The Court indicated that the said violations occurred in a context of significant military presence in the state of Guerrero in order to suppress illegal activities and that during this operation fundamental rights were violated. It also noted that Mrs. Rosendo Cantú was an indigenous woman, a member of the Me’paa community, living in the state of Guerrero, and that “one of the types of violence against women in that state […] was military institutional violence.” It also stressed that, in that state, many members of the population belonged to vulnerable indigenous communities.
The Court established that, on February 16, 2002, Valentina Rosendo Cantú, who was 17 years of age at the time of the facts, was in a stream near her home when eight soldiers, accompanied by a civilian who they had arrested, approached and surrounded her. Two of them questioned her, while another pointed his weapon at her, and she was assaulted and raped. The preliminary inquiries resulting from the criminal complaint filed by the victim were forwarded to the military jurisdiction.
In its Judgment, the Inter-American Court indicated that violence against women was not only a violation of human rights, but also an offense against human dignity that transcended all sectors of society and negatively affected its very foundations. In particular, rape constituted a paradigmatic form of violence against women and its consequences even transcended the person of the victim. In the case of Mrs. Rosendo Cantú, the rape violated essential values and aspects of her private life and personal integrity and even constituted an act of torture.
Among other measures of reparation, the Inter-American Court ordered Mexico to conduct the investigation into the rape of Rosendo Cantú – and also, if appropriate, the criminal proceedings – in the ordinary jurisdiction and to adopt, within a reasonable time, the pertinent legislative amendments to make article 58 of the Code of Military Justice compatible with the international standards concerning the guarantee of an ordinary judge, because that article gave the military jurisdiction competence in cases of rape on the basis that the soldiers were on active duty.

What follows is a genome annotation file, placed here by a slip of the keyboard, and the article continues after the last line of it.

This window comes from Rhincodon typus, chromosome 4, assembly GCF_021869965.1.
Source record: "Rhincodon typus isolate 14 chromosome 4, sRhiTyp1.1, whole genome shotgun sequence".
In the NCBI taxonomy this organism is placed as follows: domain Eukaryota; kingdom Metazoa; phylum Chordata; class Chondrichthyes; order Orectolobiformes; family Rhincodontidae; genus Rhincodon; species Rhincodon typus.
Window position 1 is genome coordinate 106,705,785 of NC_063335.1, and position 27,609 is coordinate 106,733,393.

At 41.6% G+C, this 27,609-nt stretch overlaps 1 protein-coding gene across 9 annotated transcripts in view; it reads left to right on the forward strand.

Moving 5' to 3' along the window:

In 2014, in compliance with the decisions made in the Judgment, Mexico amended the Code of Military Justice. At the stage of Monitoring Compliance with Judgment, this was assessed by the Inter-American Court as “an important change in the domestic legal system in order to restrict the scope of the military criminal jurisdiction,” because “the current wording of the code clearly establishes that the examination of cases of presumed human rights violations committed by soldiers against civilians corresponds to the ordinary criminal jurisdiction.”
Ileana Contreras, the judge of the Seventh District Court of the state of Guerrero (Mexico), who handed down the first instance judgment in the criminal proceedings in which some of the soldiers responsible for the rape and torture of Valentina Rosendo Cantú were tried, referred to the case as an iconic event in Mexico: “this was a judgment of significant importance for justice with a gender perspective in the Americas.”
The judge emphasized that, in this case, “despite the absence of intercultural elements that would allow her access to justice, Valentina tried to report the rape to the authorities of her community; however, there were many obstacles that did not allow them access to justice at the federal level. In the absence of progress in the domestic sphere, Rosendo Cantú resorted to the inter-American system of human rights to seek justice and reparation.”
“It is as a result of the Judgment delivered by the Inter-American Court that the case – that, at one time, was being examined by the military jurisdiction in Mexico – was transferred to the civil jurisdiction, in the understanding that when the victims are civilians, it is the civil jurisdiction that should hear the case. Although the judgment of the Inter-American Court did not determine the responsibility of the soldiers who took part in the rape, it did allow the case to be reopened in the ordinary jurisdiction, obliging the State to investigate the facts. This, in itself, has been a form of reparation,” indicated Judge Contreras.
The example of Mrs. Rosendo Cantú is a wake-up call to other victims in Mexico and other countries, according to Judge Contreras, revealing that “we have rights that are guaranteed at both the national and the international level and that must be asserted by the population. One of those rights is that, when they observe the need for a special protection, judges should apply a ‘gender perspective’ that permits all the obstacles to access to justice to be overcome.”